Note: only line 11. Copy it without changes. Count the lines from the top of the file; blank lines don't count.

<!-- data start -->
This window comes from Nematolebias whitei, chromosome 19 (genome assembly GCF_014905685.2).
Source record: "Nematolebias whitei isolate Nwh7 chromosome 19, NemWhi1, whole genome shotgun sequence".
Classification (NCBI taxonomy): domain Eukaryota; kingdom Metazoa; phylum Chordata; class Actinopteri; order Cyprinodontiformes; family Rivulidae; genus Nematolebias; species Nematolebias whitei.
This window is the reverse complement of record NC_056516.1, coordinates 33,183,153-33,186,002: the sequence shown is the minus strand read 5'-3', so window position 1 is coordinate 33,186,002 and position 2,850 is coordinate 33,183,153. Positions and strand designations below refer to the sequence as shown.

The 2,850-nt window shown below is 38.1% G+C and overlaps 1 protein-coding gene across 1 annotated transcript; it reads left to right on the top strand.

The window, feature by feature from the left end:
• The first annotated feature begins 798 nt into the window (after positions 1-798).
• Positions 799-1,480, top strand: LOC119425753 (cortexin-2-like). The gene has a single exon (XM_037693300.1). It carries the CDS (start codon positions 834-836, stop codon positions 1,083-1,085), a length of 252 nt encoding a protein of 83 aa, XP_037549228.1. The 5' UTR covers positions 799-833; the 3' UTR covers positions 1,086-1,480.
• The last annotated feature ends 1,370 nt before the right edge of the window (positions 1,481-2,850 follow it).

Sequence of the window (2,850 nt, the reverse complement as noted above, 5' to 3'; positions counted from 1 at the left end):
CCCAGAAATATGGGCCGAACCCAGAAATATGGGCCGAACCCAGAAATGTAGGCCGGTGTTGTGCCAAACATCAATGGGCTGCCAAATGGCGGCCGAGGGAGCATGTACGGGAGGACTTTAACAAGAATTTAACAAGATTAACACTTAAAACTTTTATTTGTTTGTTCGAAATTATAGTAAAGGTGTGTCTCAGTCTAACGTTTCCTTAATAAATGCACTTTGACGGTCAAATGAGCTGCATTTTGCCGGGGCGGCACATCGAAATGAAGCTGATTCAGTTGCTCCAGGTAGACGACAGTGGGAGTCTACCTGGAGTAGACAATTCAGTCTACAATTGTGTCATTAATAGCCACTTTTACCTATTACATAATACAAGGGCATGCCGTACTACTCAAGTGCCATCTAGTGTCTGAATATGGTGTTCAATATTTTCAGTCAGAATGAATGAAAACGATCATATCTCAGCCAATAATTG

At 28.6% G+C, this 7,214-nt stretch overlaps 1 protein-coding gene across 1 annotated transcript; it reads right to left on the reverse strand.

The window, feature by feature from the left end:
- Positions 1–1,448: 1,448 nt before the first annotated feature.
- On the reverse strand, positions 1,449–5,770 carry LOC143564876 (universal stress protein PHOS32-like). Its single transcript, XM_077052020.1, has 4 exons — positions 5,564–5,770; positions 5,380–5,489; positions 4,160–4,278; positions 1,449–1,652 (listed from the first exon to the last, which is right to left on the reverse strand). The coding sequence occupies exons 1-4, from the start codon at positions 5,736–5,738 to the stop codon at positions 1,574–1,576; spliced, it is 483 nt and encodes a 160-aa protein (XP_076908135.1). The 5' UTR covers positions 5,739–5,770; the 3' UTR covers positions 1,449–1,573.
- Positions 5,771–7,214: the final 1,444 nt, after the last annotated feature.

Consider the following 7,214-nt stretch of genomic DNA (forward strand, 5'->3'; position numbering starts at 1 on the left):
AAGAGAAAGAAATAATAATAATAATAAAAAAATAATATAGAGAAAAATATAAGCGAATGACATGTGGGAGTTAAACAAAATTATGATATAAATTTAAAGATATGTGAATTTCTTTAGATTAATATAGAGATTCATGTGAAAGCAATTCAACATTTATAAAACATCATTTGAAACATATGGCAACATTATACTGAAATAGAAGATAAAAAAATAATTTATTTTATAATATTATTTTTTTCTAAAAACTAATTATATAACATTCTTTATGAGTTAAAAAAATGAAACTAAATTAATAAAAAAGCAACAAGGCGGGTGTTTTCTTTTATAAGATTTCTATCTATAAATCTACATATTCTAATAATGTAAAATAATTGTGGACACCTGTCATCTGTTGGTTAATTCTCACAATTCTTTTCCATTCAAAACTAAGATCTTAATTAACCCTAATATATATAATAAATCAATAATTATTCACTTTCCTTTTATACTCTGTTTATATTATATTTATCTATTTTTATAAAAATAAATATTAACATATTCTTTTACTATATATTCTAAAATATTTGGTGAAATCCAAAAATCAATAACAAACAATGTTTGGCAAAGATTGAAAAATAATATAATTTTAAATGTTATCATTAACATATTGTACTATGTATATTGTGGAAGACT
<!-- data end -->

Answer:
CCCAGAAATATGGGCCGAACCCAGAAATATGGGCCGAACCCAGAAATGTAGGCCGGTGTTGTGCCAAACATCAATGGGCTGCCAAATGGCGGCCGAGGGAGCATGTACGGGAGGACTTTAACAAGAATTTAACAAGATTAACACTTAAAACTTTTATTTGTTTGTTCGAAATTATAGTAAAGGTGTGTCTCAGTCTAACGTTTCCTTAATAAATGCACTTTGACGGTCAAATGAGCTGCATTTTGCCGGGGCGGCACATCGAAATGAAGCTGATTCAGTTGCTCCAGGTAGACGACAGTGGGAGTCTACCTGGAGTAGACAATTCAGTCTACAATTGTGTCATTAATAGCCACTTTTACCTATTACATAATACAAGGGCATGCCGTACTACTCAAGTGCCATCTAGTGTCTGAATATGGTGTTCAATATTTTCAGTCAGAATGAATGAAAACGATCATATCTCAGCCAATAATTG